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  • #61
    zevobru - sounds like your son has potential! Congrats on being so supportive and motivating
    Being able to move while laying down is VERY different than standing - gravity is a lot heavier than we realize when we're strong. Also, holding up body weight is quite challenging. I would suggest strengthening the muscle groups laying down and sitting up, and build up to walking more and more.
    If the baclofen was reduced, are his spasms much better? A pump is generally used for significant spasticity...
    Pushing to walk won't do damage, but build up so it's successful.

    For everyone ready, I run an online service that can develop custom exercise programs for anyone who is interested, feel free to visit my website or email me.
    Disclaimer: Answers, suggestions, and/or comments do not constitute medical advice expressed or implied. Please consult your attending physician for medical advise and treatment. In the event of a medical emergency please call 911.

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    • #62
      Dear Scitotalfitness,
      I have a quick question for you: I have a tens unit and was instructed that I could use it every 4-6 hours for 20 minutes. Do you know why you can only use it for 20 minutes??

      Thank you!
      ACDF C5/C6, C6/C7 9/2011& Central Cord Syndrome

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      • #63
        Hi,
        My ankles/feet are rolling out. I'm 18 years post injury and would like to reverse the rolling and prevent it from happening more. Is there a brace or process that I can begin to correct this. My feet no longer sit flat on my foot plate and my legs do not stay together as much as I would like them to while sitting in my chair.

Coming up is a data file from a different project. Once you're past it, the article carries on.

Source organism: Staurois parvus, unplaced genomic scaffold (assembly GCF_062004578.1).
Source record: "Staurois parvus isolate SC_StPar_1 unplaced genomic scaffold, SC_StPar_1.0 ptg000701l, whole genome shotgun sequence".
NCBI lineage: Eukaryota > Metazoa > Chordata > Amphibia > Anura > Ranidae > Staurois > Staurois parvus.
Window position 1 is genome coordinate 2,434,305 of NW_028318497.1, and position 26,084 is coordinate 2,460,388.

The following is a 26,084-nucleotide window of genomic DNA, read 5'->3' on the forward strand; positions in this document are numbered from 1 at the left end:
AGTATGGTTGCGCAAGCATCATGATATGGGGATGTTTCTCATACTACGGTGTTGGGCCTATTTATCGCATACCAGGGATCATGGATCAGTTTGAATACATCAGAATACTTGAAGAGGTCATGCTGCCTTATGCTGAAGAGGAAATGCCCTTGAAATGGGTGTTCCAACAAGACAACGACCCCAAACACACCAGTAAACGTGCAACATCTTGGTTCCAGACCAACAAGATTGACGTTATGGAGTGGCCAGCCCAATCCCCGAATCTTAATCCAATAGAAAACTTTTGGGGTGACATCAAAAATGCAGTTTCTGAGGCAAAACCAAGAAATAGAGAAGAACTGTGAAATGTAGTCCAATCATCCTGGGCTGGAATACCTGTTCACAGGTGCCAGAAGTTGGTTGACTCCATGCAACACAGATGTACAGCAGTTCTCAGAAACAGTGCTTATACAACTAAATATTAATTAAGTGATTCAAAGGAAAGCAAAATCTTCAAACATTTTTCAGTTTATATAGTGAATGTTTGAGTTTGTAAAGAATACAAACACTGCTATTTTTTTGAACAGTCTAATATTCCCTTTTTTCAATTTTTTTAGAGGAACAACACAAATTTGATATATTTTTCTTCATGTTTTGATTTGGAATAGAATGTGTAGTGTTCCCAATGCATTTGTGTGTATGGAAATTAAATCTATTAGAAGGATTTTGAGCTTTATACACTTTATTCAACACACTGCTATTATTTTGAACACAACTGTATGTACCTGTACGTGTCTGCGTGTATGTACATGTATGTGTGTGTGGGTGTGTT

DFW TEXAS- T-10 since March 20th, 1994

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        • #64
          Thanks a lot stf. No, no problems with blood clots or circulation. BP is 120/72. I have a baclofen pump for severe spasticity.

          Appreciate your help!
          Originally posted by scitotalfitness View Post
          Bobby - I have put people on standing frames after years of injury without issue, the majority of fractures I've heard about involved impact. But I think there are some things to consider:
          First, do you have an IVC filter? Have you ever had a problem with clots? It's worth checking out if you have any possibility of having a DVT. If you have a lot of spasms, that likely helps your circulation, but you can never be too careful.
          Second, the way the standing frame lifts you should be safe even for weak bones because there isn't any impact, and the force goes straight up the long bones. You could raise slowly so you aren't overloading the system if it makes you feel more comfortable.
          Hope that helps!
          Please donate a dollar a day at http://justadollarplease.org.
          Copy and paste this message to the bottom of your signature.

          Thanks!

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          • #65
            rdf - sounds like you'll do well. Your spasms help your bones, so people who don't have spasms would have to be more concerned. Enjoy standing! It has so many benefits

            faceplant - I have no idea why the 20 minute limit was put on your TENS... do you use the unit for pain? If it is for pain, you can use it for hours. TENS can also be used for wound healing, and that benefit is 30-60min on, then 2 hours off.
            However, if you are using an estim unit to assist with strengthening, so you are working with the contractions (NMES, not TENS) then you need to fatigue the muscle then let the muscle rest. This could be done in less than 20 minutes.
            Disclaimer: Answers, suggestions, and/or comments do not constitute medical advice expressed or implied. Please consult your attending physician for medical advise and treatment. In the event of a medical emergency please call 911.

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            • #66
              offroaderswife - rolling out... hmm. So your feet are sitting more on the outsides, which is causing your knees to bow, correct? I am guessing your ankles are getting tight??